- Christopher Schroeder, who was reported by the Judiciary panel July 28, for head of the Office of Legal Policy.
- Susan B. Carbon, who was reported out of committee Dec. 3, for head of the Violence Against Women Office.
- John Laub, who was reported out of committee Dec. 3, for head of the National Institute of Justice.
- Sanford Coats, who was reported out of committee Dec. 3, for U.S. Attorney for the Western District of Oklahoma.
- Mary Elizabeth Phillips, who was reported out of committee Dec. 3, for U.S. Attorney for the Western District of Missouri.
In a press release, Leahy said, “This year we have witnessed unprecedented delays in the consideration of qualified and noncontroversial nominations,” adding, “We have had to waste weeks seeking time agreements in order to consider nominations that were then confirmed unanimously. I hope that instead of withholding consent and threatening filibusters of President Obama’s judicial nominees, Senate Republicans will treat the nominees of President Obama fairly.”
He continued, “During President Bush’s last year in office, we reduced judicial vacancies to as low as 34, even though it was a presidential election year. Judicial vacancies have now spiked. There are currently 97 vacancies on our federal circuit and district courts, and 23 more have already been announced. This is approaching record levels. I know we can do better. Justice should not be delayed or denied to any American because of overburdened courts and the lack of federal judges.”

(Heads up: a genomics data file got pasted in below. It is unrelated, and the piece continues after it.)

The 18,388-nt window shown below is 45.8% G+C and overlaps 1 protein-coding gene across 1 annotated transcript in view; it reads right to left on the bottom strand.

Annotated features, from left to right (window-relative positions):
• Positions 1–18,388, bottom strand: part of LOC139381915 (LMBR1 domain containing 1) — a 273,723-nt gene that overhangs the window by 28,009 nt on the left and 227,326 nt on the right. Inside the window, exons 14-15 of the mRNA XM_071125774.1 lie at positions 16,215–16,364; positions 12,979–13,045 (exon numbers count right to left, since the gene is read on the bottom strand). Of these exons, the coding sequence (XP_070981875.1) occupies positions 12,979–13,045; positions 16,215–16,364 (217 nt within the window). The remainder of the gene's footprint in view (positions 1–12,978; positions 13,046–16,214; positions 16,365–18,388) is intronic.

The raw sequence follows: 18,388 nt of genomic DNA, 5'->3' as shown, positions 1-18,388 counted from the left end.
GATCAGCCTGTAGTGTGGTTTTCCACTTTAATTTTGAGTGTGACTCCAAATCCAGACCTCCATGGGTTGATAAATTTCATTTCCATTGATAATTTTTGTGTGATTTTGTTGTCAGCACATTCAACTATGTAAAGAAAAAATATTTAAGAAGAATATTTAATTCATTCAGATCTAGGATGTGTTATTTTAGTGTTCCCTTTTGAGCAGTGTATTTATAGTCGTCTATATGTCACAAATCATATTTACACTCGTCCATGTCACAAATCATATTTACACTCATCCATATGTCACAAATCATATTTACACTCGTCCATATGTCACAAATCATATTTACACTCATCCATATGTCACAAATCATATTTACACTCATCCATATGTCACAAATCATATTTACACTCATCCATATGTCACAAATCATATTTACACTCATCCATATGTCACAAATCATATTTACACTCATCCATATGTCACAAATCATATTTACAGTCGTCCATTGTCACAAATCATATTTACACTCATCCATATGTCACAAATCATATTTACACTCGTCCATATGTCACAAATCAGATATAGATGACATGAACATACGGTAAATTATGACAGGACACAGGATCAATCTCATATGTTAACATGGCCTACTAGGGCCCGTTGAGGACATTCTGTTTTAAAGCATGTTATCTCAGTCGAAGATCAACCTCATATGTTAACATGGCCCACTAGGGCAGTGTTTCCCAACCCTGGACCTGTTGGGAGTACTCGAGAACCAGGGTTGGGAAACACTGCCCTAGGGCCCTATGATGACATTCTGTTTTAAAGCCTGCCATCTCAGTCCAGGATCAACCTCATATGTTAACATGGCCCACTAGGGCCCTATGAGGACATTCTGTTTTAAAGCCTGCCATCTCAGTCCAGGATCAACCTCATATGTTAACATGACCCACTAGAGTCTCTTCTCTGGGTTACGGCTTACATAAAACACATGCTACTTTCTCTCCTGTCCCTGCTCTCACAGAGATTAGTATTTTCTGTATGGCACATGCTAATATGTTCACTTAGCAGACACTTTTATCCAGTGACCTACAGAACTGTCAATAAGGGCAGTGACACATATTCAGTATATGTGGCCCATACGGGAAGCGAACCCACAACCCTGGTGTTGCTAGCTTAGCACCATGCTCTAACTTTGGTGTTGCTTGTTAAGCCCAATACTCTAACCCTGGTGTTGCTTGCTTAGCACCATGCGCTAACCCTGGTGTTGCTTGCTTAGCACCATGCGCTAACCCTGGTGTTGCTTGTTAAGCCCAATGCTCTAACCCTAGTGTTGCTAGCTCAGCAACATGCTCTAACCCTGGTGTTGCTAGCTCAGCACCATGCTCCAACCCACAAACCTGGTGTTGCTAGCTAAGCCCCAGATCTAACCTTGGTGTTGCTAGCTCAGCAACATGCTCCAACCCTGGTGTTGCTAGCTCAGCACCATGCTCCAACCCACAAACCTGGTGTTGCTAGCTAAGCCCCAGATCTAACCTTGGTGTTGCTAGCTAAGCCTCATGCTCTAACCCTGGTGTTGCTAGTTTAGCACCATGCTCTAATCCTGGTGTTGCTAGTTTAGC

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Lester Shubin, a former Justice Department researcher who first thought to use Kevlar in bullet-resistant vests, died after a heart attack at his Fairfax County home last week at the age of 84, reports the Washington Post.
Shubin was working for the National Institute for Justice, the research and development branch of the Justice Department, in the early 1970s when DuPont came out with what he called a “funny yellow fabric” intended to replace steel belting on high-speed tires.
“We folded it over a couple of times and shot at it. The bullets didn’t go through,” Shubin was quoted as saying in a Justice Department report on the National Institute for Justice’s accomplishments.
Shubin obtained $5 million in research money from the Justice Department as his fellow researcher began developing tests. Kevlar vests have been credited with saving the lives of more than 3,000 law enforcement officers since 1975.
In his capacity as a researcher, Shubin was one of the first to recommend that dogs be used to find bombs.
“We learned that basically any dog could find explosives or drugs, even very small dogs like Chihuahuas, whose size could be an advantage,” Shubin said. “Who is going to look twice at someone in a fur coat carrying a dog? But that dog could smell a bomb as well as a German shepherd.”
Shubin was born in Philadelphia on Sept. 27, 1925 and served in the Army in France and Germany. He was among the troops that liberated the Dachau concentration camp, his son, Harry Shubin, told the Washington Post.